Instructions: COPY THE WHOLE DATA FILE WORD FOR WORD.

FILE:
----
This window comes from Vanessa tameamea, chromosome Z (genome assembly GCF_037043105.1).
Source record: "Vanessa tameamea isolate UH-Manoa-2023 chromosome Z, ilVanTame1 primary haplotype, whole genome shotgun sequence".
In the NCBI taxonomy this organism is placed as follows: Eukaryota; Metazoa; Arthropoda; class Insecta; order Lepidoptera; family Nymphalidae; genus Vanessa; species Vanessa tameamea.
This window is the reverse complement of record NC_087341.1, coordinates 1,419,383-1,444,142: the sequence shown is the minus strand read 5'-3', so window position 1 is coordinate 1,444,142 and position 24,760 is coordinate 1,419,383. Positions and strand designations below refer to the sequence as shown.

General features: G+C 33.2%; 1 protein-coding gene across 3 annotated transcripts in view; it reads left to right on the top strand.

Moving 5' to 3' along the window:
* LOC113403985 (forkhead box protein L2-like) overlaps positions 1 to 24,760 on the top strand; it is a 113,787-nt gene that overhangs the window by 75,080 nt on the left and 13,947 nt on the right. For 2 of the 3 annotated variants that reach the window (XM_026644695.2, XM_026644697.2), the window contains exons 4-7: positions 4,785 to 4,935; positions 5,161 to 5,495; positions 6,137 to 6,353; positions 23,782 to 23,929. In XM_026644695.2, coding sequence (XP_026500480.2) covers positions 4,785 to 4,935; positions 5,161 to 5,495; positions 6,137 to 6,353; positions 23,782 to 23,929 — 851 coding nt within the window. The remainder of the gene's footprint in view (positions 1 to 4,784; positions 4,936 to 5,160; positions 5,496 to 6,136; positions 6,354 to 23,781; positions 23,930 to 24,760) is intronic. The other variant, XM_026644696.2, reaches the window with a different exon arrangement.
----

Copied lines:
This window comes from Vanessa tameamea, chromosome Z (genome assembly GCF_037043105.1).
Source record: "Vanessa tameamea isolate UH-Manoa-2023 chromosome Z, ilVanTame1 primary haplotype, whole genome shotgun sequence".
In the NCBI taxonomy this organism is placed as follows: Eukaryota; Metazoa; Arthropoda; class Insecta; order Lepidoptera; family Nymphalidae; genus Vanessa; species Vanessa tameamea.
This window is the reverse complement of record NC_087341.1, coordinates 1,419,383-1,444,142: the sequence shown is the minus strand read 5'-3', so window position 1 is coordinate 1,444,142 and position 24,760 is coordinate 1,419,383. Positions and strand designations below refer to the sequence as shown.

General features: G+C 33.2%; 1 protein-coding gene across 3 annotated transcripts in view; it reads left to right on the top strand.

Moving 5' to 3' along the window:
* LOC113403985 (forkhead box protein L2-like) overlaps positions 1 to 24,760 on the top strand; it is a 113,787-nt gene that overhangs the window by 75,080 nt on the left and 13,947 nt on the right. For 2 of the 3 annotated variants that reach the window (XM_026644695.2, XM_026644697.2), the window contains exons 4-7: positions 4,785 to 4,935; positions 5,161 to 5,495; positions 6,137 to 6,353; positions 23,782 to 23,929. In XM_026644695.2, coding sequence (XP_026500480.2) covers positions 4,785 to 4,935; positions 5,161 to 5,495; positions 6,137 to 6,353; positions 23,782 to 23,929 — 851 coding nt within the window. The remainder of the gene's footprint in view (positions 1 to 4,784; positions 4,936 to 5,160; positions 5,496 to 6,136; positions 6,354 to 23,781; positions 23,930 to 24,760) is intronic. The other variant, XM_026644696.2, reaches the window with a different exon arrangement.